And here’s the thing: even if you do not have a marked magnesium deficiency, your kidneys still may benefit from this extra daily magnesium.
One study looked at 55 people who dealt with repeated kidney stones, but did not have any outward signs of a magnesium deficiency. Together, they all averaged .8 stones a year. After taking 500 mg of magnesium daily, that number dropped to .08 stones per year.
85% of patients didn’t have another one during the yearlong study. In the control group that didn’t take magnesium, 59% did have a stone.
Not only did the magnesium supplementation work, there were very few side effects. The researchers concluded, “Magnesium treatment in renal calcium stone disease is effective with few side effects. No clinical signs of magnesium excess were observed.”
These are extremely convincing numbers showing the power of magnesium.
How To Get More Magnesium: Take a Supplement
The best way for a kidney stone sufferer to get more magnesium is to simply take a magnesium supplement.
But just how much should you be taking? Here’s a rundown:
- Women between 19 and 30 years old: 310 mg a day
- Women 31 years old and over: 320 mg a day
- Men between 19 and 30 years old: 400 mg a day
- Men 31 years old and over: 420 mg a day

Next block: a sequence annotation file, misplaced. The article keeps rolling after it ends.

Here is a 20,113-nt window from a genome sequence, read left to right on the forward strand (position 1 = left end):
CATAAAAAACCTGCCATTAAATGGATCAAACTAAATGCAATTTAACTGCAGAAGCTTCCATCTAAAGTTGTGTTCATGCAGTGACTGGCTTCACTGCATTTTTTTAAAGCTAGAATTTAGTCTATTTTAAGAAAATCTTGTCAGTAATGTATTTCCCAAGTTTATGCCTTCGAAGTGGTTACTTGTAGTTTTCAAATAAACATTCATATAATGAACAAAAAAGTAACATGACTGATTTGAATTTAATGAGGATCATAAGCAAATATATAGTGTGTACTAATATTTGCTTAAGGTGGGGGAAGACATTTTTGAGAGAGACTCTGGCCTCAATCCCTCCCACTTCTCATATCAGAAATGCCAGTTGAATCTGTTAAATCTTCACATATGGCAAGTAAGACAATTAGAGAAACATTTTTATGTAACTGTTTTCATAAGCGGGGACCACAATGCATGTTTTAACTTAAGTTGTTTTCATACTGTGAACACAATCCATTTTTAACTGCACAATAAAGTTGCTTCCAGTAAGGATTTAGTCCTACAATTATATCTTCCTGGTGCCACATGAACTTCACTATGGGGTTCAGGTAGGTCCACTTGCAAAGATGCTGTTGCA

Of course, if you are completely deficient, your doctor may recommend a different amount. Do not take any more than these recommendations without the say so of your doctor. Too little magnesium causes issues as we’ve seen, but so does too much.
If your child needs a magnesium supplement, talk to their doctor first. Here are the general guidelines for kids and teens:
- 1 to 3 years old: 80 mg a day
- 4 to 8 years old: 130 mg a day
- 9 to 14 years old: 240 mg a day
- Teenage girls: 360 mg a day
- Teenage boys: 410 mg a day
If you start experiencing any nausea or diarrhea, stop taking your magnesium supplement and talk to your doctor or naturopath. You may need to try a different type of magnesium (as we will learn about next) and/or a different amount.
Also, if you have diabetes, heart disease, kidney disease, or any intestinal disease, talk to your doctor before taking your magnesium supplement.
What Type of Magnesium Should You Take?
When you go to the health food store to pick out your magnesium supplement, there isn’t just one jar that says “magnesium” – there are actually many different types of magnesium.
- Magnesium chelate
- Magnesium glycinate
- Magnesium threonate
- Magnesium citrate
- Magnesium chloride oil
- Magnesium orotate
And which one you pick is actually very important. Some are better absorbed by the body. Some cause diarrhea.
For the case of kidney stones, you can try magnesium chelate or magnesium glycinate. The body easily absorbs both of these and they shouldn’t have any laxative effects.
Magnesium Through The Skin
You can also benefit from magnesium on your skin.
If you don’t want to use a magnesium oil directly on your skin, you can try a magnesium body butter. Here is a video that shows you how to make your own.
Should You Eat More Magnesium-Rich Foods?
Normally one of the best and safest ways to get more of a nutrient is to eat it. But there’s a bit of a problem when it comes to eating more magnesium for kidney stone prevention: oxalate. The two tend to go together.